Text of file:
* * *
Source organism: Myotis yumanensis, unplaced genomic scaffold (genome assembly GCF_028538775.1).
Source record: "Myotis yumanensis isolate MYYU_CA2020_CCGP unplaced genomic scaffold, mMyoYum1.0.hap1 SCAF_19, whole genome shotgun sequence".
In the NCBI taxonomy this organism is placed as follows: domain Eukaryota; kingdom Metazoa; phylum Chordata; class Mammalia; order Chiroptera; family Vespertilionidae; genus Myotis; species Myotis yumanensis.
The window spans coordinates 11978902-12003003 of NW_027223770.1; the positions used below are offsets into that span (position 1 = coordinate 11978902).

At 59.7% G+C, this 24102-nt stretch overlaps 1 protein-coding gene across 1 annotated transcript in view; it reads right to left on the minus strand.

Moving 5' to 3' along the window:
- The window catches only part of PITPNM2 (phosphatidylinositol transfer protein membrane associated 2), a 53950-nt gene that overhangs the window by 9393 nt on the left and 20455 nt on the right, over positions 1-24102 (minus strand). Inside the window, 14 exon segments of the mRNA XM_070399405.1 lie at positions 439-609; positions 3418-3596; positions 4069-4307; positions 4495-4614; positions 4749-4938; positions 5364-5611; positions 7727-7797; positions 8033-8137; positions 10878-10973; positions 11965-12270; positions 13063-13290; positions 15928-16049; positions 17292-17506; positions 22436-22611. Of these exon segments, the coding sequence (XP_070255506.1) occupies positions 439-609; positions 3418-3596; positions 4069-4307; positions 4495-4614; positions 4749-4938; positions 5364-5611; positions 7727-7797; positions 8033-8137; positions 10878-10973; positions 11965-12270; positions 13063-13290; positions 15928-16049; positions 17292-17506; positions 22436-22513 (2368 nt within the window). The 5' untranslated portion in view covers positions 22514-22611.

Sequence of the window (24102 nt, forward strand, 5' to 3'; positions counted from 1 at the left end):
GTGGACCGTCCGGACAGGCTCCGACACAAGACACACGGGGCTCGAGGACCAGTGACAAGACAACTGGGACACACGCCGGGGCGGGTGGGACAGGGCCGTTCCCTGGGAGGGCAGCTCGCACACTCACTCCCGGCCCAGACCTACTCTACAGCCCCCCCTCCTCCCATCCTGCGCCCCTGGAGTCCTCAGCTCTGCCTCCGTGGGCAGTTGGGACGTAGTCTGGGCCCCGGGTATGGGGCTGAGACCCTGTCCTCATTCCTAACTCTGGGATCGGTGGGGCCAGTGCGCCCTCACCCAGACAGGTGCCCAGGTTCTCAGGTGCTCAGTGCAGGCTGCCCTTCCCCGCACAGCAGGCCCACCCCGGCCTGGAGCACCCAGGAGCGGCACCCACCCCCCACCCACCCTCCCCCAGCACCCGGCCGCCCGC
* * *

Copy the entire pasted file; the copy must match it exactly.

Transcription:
Source organism: Myotis yumanensis, unplaced genomic scaffold (genome assembly GCF_028538775.1).
Source record: "Myotis yumanensis isolate MYYU_CA2020_CCGP unplaced genomic scaffold, mMyoYum1.0.hap1 SCAF_19, whole genome shotgun sequence".
In the NCBI taxonomy this organism is placed as follows: domain Eukaryota; kingdom Metazoa; phylum Chordata; class Mammalia; order Chiroptera; family Vespertilionidae; genus Myotis; species Myotis yumanensis.
The window spans coordinates 11978902-12003003 of NW_027223770.1; the positions used below are offsets into that span (position 1 = coordinate 11978902).

At 59.7% G+C, this 24102-nt stretch overlaps 1 protein-coding gene across 1 annotated transcript in view; it reads right to left on the minus strand.

Moving 5' to 3' along the window:
- The window catches only part of PITPNM2 (phosphatidylinositol transfer protein membrane associated 2), a 53950-nt gene that overhangs the window by 9393 nt on the left and 20455 nt on the right, over positions 1-24102 (minus strand). Inside the window, 14 exon segments of the mRNA XM_070399405.1 lie at positions 439-609; positions 3418-3596; positions 4069-4307; positions 4495-4614; positions 4749-4938; positions 5364-5611; positions 7727-7797; positions 8033-8137; positions 10878-10973; positions 11965-12270; positions 13063-13290; positions 15928-16049; positions 17292-17506; positions 22436-22611. Of these exon segments, the coding sequence (XP_070255506.1) occupies positions 439-609; positions 3418-3596; positions 4069-4307; positions 4495-4614; positions 4749-4938; positions 5364-5611; positions 7727-7797; positions 8033-8137; positions 10878-10973; positions 11965-12270; positions 13063-13290; positions 15928-16049; positions 17292-17506; positions 22436-22513 (2368 nt within the window). The 5' untranslated portion in view covers positions 22514-22611.

Sequence of the window (24102 nt, forward strand, 5' to 3'; positions counted from 1 at the left end):
GTGGACCGTCCGGACAGGCTCCGACACAAGACACACGGGGCTCGAGGACCAGTGACAAGACAACTGGGACACACGCCGGGGCGGGTGGGACAGGGCCGTTCCCTGGGAGGGCAGCTCGCACACTCACTCCCGGCCCAGACCTACTCTACAGCCCCCCCTCCTCCCATCCTGCGCCCCTGGAGTCCTCAGCTCTGCCTCCGTGGGCAGTTGGGACGTAGTCTGGGCCCCGGGTATGGGGCTGAGACCCTGTCCTCATTCCTAACTCTGGGATCGGTGGGGCCAGTGCGCCCTCACCCAGACAGGTGCCCAGGTTCTCAGGTGCTCAGTGCAGGCTGCCCTTCCCCGCACAGCAGGCCCACCCCGGCCTGGAGCACCCAGGAGCGGCACCCACCCCCCACCCACCCTCCCCCAGCACCCGGCCGCCCGC